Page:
Nature Seychelles has entered a new exciting phase in its decade-long reef restoration project carried out in the Marine Protected Area of Cousin Island Special Reserve. The NGO has received a grant from the Adaptation Fund through UNDP and the Government of Seychelles as part of a large regional project with Mauritius and is set to leap-frog into the third and next level of its restoration program. This new project will look at novel techniques from overseas in coral genetics and reproduction.
It has long been the tradition of Nature Seychelles to offer attachments to young Seychellois on Cousin Island Special Reserve as part of its EnvironMentor Program. From January to March this year, it was the turn of three students from the Seychelles Tourism Academy (STA) to get a taste of nature conservation on the island.
Local people are passionate and willing to contribute to the conservation and management of marine protected areas (MPAs) in their locality. This was revealed at an interactive meeting with residents of Port Glaud held on 30 March at Cap Ternay, the first of a series aimed at building community awareness and involvement in the conservation and management of the Port Launay and Baie Ternay marine national parks.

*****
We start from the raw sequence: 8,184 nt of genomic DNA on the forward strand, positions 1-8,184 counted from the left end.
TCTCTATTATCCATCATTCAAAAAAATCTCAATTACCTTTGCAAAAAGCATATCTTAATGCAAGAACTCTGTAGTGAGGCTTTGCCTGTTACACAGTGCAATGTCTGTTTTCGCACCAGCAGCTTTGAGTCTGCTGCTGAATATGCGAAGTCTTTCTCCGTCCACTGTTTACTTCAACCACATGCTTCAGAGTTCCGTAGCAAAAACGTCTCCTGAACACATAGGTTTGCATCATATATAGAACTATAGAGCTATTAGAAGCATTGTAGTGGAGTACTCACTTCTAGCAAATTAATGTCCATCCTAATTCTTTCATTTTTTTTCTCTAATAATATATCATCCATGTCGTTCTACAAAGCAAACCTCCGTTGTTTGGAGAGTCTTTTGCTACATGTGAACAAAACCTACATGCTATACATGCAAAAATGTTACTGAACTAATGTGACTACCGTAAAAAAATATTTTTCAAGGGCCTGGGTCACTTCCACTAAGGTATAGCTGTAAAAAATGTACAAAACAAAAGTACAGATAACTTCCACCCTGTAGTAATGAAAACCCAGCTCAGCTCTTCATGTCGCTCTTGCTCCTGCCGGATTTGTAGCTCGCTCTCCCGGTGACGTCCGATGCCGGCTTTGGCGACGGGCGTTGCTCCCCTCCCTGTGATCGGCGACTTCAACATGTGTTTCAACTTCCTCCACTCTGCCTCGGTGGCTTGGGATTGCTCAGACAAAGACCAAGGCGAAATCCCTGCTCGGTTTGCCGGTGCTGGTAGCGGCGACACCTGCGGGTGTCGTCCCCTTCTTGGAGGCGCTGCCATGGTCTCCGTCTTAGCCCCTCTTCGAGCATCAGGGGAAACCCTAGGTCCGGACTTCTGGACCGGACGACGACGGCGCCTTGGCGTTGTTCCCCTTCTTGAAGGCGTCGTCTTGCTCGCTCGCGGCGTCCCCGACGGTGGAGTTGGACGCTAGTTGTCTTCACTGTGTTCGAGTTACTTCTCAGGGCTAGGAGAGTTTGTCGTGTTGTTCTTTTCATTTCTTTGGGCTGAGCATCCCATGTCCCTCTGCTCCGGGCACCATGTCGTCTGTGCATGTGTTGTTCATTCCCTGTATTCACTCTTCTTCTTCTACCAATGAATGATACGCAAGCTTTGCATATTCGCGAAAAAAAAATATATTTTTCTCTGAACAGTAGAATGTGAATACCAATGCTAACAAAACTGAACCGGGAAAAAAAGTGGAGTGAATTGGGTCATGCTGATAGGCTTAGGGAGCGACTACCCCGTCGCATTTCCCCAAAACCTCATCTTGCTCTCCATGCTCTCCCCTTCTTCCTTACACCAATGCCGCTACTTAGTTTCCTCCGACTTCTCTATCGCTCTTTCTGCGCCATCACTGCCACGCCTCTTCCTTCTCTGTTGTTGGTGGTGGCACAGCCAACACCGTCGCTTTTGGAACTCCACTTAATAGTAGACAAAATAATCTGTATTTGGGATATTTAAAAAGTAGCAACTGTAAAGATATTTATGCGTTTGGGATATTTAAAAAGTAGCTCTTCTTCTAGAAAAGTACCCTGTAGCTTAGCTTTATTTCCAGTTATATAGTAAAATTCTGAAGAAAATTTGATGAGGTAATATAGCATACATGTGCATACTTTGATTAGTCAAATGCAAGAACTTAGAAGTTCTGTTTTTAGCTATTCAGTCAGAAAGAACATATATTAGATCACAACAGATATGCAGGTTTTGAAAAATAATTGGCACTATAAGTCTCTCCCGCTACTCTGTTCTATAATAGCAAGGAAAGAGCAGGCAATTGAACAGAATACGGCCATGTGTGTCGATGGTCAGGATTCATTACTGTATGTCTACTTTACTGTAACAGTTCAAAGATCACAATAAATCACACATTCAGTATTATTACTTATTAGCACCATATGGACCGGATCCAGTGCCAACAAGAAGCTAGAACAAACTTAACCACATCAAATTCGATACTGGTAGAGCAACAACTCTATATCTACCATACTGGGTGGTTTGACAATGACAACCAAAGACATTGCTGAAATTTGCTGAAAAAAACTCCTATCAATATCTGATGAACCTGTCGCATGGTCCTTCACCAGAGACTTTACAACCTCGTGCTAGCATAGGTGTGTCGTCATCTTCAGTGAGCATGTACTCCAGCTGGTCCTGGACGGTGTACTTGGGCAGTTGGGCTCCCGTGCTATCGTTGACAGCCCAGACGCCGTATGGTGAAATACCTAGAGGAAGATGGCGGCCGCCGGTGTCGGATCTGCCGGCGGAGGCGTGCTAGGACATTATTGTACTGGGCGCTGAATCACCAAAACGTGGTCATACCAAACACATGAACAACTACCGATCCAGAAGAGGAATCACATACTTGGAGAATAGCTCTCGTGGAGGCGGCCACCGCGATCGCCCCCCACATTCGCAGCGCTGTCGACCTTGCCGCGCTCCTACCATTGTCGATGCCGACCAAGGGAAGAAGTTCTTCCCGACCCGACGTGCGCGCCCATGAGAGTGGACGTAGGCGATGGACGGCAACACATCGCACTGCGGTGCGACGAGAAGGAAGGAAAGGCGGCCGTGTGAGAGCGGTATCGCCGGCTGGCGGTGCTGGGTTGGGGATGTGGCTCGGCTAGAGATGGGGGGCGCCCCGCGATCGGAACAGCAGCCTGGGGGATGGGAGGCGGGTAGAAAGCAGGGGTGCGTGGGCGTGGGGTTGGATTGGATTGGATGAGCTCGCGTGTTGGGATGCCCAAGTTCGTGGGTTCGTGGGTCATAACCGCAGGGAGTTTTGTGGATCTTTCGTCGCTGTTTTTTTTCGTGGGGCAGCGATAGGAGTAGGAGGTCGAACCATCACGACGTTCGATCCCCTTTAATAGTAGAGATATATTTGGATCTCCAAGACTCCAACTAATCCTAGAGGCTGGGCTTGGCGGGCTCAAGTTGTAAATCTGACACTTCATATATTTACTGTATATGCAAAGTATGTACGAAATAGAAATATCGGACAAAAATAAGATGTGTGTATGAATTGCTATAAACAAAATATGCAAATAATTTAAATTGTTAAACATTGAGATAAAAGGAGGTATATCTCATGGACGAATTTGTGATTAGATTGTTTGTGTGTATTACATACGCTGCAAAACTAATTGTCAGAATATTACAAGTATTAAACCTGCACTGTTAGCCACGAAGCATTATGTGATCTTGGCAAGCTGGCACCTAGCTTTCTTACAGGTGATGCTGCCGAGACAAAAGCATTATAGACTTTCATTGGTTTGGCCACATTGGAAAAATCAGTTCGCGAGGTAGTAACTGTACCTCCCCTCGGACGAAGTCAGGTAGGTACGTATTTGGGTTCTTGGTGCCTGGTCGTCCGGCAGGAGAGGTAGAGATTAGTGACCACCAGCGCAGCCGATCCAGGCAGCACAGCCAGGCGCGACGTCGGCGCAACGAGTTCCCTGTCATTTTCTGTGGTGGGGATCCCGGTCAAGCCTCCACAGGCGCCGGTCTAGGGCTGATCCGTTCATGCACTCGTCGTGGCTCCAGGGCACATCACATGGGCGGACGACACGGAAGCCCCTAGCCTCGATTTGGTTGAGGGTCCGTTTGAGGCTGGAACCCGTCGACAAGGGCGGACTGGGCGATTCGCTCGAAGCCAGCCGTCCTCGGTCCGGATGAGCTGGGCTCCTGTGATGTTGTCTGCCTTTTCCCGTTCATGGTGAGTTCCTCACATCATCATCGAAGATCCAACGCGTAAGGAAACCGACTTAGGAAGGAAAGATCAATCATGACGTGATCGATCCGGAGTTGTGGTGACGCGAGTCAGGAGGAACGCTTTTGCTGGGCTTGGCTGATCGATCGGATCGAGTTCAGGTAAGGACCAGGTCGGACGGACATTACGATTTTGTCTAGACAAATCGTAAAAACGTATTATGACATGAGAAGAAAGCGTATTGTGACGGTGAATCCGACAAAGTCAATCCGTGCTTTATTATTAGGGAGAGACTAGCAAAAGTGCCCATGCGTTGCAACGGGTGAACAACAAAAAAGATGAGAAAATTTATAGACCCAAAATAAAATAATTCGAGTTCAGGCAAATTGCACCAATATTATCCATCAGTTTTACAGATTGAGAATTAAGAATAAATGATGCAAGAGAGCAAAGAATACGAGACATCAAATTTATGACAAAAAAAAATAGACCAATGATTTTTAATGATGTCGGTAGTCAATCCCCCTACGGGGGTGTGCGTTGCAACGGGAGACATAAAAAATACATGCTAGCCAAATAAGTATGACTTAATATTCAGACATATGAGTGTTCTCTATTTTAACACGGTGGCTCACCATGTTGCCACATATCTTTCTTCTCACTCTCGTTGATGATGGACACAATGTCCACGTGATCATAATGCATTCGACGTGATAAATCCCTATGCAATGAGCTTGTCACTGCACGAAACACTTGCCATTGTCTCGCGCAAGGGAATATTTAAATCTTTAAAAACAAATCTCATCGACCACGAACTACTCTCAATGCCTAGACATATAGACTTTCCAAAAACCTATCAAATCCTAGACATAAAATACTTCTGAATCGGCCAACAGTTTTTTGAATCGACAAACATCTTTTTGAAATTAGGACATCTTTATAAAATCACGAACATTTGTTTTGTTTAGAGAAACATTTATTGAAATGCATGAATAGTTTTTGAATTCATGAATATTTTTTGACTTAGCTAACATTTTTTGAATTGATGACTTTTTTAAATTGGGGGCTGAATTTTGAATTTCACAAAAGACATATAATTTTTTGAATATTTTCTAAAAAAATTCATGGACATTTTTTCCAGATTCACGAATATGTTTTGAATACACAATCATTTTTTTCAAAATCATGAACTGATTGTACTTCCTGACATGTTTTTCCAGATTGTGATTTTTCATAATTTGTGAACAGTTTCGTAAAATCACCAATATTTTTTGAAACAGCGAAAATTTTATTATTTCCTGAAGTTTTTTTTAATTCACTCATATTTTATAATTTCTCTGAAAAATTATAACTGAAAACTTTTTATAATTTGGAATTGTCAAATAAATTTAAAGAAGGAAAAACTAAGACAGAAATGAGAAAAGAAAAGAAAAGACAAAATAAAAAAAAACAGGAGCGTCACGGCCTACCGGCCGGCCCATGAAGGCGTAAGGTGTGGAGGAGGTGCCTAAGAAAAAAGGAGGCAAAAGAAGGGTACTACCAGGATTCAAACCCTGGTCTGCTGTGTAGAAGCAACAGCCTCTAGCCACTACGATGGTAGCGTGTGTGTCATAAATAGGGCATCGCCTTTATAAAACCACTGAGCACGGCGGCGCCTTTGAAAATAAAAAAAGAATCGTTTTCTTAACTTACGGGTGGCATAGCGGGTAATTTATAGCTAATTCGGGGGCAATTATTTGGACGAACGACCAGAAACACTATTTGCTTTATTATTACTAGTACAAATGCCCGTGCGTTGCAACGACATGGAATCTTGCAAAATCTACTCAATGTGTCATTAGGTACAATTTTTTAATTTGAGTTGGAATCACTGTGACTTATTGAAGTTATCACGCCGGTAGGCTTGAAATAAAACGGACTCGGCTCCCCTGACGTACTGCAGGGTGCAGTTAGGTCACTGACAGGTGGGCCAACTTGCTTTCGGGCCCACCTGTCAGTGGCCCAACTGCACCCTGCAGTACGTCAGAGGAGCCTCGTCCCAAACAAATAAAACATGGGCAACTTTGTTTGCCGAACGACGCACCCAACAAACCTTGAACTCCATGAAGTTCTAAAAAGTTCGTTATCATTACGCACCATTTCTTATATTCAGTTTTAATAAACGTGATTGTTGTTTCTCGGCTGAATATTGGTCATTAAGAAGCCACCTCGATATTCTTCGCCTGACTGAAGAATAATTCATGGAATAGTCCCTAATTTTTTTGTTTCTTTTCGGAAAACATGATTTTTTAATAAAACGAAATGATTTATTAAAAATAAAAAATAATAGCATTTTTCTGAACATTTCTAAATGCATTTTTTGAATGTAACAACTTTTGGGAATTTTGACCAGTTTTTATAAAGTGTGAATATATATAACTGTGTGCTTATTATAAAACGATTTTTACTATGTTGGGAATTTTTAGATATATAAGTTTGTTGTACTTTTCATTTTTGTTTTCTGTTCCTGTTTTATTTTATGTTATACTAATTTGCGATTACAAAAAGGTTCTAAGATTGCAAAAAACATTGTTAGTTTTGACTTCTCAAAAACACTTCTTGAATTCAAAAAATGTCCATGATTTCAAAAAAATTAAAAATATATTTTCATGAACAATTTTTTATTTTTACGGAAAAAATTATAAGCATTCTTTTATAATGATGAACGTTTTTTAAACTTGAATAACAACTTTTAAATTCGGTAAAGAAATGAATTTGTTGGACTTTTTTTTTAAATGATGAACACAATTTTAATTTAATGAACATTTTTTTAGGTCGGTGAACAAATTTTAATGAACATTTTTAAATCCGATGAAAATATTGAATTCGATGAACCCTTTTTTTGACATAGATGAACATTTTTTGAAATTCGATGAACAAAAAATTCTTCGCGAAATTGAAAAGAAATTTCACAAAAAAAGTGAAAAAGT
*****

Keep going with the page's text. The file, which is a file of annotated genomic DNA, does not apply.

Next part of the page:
Nature Seychelles has helped restore forests on several Seychelles islands. This saved critically endangered birds, enhanced eco-tourism, and increased skills in ecosystem restoration. The restoration and sustainable management of forests has helped address the climate-change and biodiversity crises and has provided goods and services for sustainable development in Seychelles.
It has been long since the normally busy shores of Cousin Island Special Reserve have seen any form of tourism activity. But now, ahead of the possible re-opening of the country's borders, the island that belongs to birds is preparing to receive visitors and opened as of 22 March 2021.